Mays Business School’s Bachelor of Business Administration in Finance program was ranked fourth in CollegeChoice‘s2016 ranking of Best Bachelor’s in Finance Degree Programs. The ranking was based on cost of attendance and salary upon graduation.
Data was gathered from individual school websites, other rankings sites, and the U.S. News and World Report site.
The MS Finance Program held the inaugural scholarship ceremony for the Theodoric C. Bland Jr. Family Scholarship on Nov. 8. Ted Bland awarded the scholarships to three promising students: Mengyan Cheng ’17, Alyson Miranda ’18 and Shelby Johnson ’19.
The scholarships are funded through a $50,000 endowment from Bland, who has served on the board for the Department of Finance since 1995 and is the longest tenured member of the board. He is also on the Steering Committee for the MS Finance Program. When asked what the thought was behind giving this scholarship, Bland responded, “Both of our children are Aggies and their spouses are Aggies. I have a very strong allegiance to Texas A&M, and Mary Lou and I thought we were fortunate and we wanted to give back. People gave to me to get to where I got, and I think it’s important to give back so that other people can have that opportunity as well.”
When asked what the thought was behind giving this scholarship, Bland responded, “Both of our children are Aggies and their spouses are Aggies. I have a very strong allegiance to Texas A&M, and Mary Lou and I thought we were fortunate and we wanted to give back. People gave to me to get to where I got, and I think it’s important to give back so that other people can have that opportunity as well.”
Bland said he wanted to encourage more women to pursue STEM majors and the area of finance, so he funded the scholarship to help more female students pursue a master’s degree in finance. “I do believe in giving back, and A&M is where I’m going to give back,” he said. “Whether it’s in time or money, I’m going to give back.”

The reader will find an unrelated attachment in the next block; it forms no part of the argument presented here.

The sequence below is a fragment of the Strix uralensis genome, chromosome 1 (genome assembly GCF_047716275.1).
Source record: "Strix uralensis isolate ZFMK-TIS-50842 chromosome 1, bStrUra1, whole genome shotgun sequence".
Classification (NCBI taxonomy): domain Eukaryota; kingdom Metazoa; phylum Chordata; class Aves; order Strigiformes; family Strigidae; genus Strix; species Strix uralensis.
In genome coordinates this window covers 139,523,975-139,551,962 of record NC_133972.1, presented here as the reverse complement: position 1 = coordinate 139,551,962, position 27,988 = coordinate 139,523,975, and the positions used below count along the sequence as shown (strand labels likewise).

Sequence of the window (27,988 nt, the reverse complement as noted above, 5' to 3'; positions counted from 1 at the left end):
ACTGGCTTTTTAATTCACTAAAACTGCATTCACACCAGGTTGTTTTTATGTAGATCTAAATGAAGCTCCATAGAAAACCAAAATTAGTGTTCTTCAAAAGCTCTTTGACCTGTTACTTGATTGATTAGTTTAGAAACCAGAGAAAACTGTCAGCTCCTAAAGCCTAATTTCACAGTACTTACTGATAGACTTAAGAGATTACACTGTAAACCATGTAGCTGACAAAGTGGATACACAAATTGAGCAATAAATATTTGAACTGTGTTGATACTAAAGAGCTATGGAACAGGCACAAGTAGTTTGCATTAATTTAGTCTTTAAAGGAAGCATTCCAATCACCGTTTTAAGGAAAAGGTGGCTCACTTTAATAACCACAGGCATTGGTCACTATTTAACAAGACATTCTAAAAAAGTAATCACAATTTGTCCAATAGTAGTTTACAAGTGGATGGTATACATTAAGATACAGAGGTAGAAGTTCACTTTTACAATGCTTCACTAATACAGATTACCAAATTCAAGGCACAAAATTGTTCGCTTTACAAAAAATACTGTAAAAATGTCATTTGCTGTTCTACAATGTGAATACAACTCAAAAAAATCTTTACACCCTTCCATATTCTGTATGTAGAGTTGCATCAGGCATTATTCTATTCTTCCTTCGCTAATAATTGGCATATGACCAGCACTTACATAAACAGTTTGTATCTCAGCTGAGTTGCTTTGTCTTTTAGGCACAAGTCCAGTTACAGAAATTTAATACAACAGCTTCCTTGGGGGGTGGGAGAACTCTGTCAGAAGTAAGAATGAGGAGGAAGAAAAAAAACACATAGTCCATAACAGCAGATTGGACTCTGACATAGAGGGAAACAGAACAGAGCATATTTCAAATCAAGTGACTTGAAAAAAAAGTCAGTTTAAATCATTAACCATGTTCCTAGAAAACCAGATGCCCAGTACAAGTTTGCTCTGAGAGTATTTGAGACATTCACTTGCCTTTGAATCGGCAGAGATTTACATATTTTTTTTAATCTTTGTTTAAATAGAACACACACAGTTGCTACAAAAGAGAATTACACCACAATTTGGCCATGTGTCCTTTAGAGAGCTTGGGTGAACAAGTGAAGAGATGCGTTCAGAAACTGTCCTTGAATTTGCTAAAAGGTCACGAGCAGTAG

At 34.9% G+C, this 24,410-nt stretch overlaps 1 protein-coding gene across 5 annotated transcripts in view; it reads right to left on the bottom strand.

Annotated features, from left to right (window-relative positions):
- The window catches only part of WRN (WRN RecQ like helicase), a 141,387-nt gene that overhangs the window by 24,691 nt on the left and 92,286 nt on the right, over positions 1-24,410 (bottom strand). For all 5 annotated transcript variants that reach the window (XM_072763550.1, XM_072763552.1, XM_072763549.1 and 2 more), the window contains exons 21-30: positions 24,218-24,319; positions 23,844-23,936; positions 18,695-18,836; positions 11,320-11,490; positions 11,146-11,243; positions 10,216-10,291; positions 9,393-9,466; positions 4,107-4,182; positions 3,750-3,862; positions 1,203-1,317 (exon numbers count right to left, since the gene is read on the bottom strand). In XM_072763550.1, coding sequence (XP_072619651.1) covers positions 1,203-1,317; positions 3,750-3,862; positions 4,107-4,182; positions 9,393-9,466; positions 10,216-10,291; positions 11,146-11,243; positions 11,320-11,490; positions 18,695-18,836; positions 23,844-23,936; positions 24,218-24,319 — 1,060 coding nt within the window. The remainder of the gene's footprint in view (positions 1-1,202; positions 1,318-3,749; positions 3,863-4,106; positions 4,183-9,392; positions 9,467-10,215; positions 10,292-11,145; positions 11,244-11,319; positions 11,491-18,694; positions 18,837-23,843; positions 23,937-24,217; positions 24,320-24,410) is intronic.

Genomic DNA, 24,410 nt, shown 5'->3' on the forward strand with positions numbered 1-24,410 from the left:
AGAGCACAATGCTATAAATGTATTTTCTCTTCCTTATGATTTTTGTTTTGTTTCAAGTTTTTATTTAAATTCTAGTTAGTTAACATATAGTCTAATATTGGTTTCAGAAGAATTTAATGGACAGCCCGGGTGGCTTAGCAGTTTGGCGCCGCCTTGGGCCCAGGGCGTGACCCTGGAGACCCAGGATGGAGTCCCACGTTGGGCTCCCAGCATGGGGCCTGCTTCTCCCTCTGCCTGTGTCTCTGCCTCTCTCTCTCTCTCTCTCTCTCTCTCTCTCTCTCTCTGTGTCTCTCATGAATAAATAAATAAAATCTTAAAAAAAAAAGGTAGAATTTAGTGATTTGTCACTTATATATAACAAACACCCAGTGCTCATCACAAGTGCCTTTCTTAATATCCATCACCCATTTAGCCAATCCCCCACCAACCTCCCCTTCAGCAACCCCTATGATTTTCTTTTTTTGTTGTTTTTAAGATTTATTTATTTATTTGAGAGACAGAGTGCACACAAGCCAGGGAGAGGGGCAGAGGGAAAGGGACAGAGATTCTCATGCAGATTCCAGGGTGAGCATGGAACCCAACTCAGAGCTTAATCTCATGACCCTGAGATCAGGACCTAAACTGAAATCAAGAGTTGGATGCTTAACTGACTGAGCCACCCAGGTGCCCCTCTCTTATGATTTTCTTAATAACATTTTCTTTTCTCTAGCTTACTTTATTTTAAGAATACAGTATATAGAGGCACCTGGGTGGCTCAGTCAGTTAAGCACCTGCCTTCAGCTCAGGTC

Few professionals can say they’ve been with the same company their entire career. But Gina Luna ’95, chairman of JPMorgan Chase in the Houston region, is an exception.
Luna has been with JPMorgan Chase since she graduated from Texas A&M in 1995. On her visit to Mays Business School, she had lunch with Business Honors students and shared how she has navigated such a large corporation for so many years. For more than 20 years, her willingness to plunge into new challenges and optimism about new relationships has guided her through positions in finance, recruiting, operations and marketing.
Luna leads the Middle Market Banking business and is active in recruiting, mentoring and leadership development within the organization. “I’ve held many challenging but rewarding roles at JPMorgan Chase,” Luna said, “Each one has taught me something new and has been a wonderful opportunity to build relationships.”
She believes the challenge is always worth it because of her coworkers. “Every day I get to work with such high-caliber, intelligent individuals.” …Read more